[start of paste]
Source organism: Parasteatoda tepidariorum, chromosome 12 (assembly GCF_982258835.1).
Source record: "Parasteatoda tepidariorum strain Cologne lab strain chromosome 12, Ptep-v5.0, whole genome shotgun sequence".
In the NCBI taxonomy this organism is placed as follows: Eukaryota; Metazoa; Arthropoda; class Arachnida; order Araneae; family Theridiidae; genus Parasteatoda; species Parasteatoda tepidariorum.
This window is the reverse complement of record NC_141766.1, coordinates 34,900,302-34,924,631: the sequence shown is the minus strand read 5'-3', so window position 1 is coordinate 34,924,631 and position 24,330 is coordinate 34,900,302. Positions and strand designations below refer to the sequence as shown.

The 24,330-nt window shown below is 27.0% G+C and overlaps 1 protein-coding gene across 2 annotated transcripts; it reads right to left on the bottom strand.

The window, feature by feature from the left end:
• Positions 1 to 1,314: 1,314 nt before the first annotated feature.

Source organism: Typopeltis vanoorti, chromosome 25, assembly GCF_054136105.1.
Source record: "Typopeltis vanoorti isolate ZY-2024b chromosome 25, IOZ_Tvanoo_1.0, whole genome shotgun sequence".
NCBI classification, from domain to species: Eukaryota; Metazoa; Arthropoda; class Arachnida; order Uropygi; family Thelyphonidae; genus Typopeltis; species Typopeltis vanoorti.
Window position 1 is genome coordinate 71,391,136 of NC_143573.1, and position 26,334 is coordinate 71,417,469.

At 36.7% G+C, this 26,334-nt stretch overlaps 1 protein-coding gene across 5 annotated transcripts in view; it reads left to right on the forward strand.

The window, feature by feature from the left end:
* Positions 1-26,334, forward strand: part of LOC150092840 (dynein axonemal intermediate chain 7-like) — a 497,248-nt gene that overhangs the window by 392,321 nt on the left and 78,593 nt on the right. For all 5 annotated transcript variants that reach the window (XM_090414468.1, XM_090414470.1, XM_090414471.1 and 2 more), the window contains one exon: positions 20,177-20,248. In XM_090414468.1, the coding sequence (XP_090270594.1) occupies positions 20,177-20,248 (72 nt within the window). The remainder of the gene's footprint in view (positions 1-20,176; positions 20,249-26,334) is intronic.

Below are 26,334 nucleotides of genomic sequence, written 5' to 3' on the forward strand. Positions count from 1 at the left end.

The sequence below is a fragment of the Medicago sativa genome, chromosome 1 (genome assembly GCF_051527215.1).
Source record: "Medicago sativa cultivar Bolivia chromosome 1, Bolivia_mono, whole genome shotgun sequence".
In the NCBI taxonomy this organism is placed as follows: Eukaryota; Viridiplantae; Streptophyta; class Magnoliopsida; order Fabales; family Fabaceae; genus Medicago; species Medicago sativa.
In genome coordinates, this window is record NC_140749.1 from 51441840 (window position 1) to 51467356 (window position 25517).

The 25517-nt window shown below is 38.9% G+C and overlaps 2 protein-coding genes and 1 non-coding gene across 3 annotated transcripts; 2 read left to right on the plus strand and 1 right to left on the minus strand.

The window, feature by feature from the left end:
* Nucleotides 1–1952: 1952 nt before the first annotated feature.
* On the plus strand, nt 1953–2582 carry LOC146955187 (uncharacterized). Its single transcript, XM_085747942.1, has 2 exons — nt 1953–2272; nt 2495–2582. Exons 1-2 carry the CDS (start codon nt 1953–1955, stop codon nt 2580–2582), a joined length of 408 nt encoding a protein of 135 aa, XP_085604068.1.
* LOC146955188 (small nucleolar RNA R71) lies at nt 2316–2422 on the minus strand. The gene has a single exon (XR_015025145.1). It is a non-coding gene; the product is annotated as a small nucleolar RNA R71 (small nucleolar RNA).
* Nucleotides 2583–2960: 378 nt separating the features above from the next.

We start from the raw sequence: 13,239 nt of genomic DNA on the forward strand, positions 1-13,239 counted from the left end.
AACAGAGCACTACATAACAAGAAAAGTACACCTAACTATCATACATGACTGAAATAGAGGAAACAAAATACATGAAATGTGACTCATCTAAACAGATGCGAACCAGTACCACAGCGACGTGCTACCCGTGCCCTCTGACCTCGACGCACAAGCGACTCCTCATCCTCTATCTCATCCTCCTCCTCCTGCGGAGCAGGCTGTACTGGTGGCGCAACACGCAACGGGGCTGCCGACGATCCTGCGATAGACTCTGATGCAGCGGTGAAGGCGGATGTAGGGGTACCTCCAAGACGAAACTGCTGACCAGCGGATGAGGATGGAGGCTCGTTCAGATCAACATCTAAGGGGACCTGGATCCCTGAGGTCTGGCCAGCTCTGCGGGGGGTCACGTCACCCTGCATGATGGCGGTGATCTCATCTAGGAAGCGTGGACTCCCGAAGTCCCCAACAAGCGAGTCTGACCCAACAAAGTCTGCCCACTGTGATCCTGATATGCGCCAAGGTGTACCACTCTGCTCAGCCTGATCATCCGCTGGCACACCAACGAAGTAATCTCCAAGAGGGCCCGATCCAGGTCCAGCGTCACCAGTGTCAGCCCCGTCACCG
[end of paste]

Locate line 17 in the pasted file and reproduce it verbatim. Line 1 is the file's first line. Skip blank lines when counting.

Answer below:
Source record: "Medicago sativa cultivar Bolivia chromosome 1, Bolivia_mono, whole genome shotgun sequence".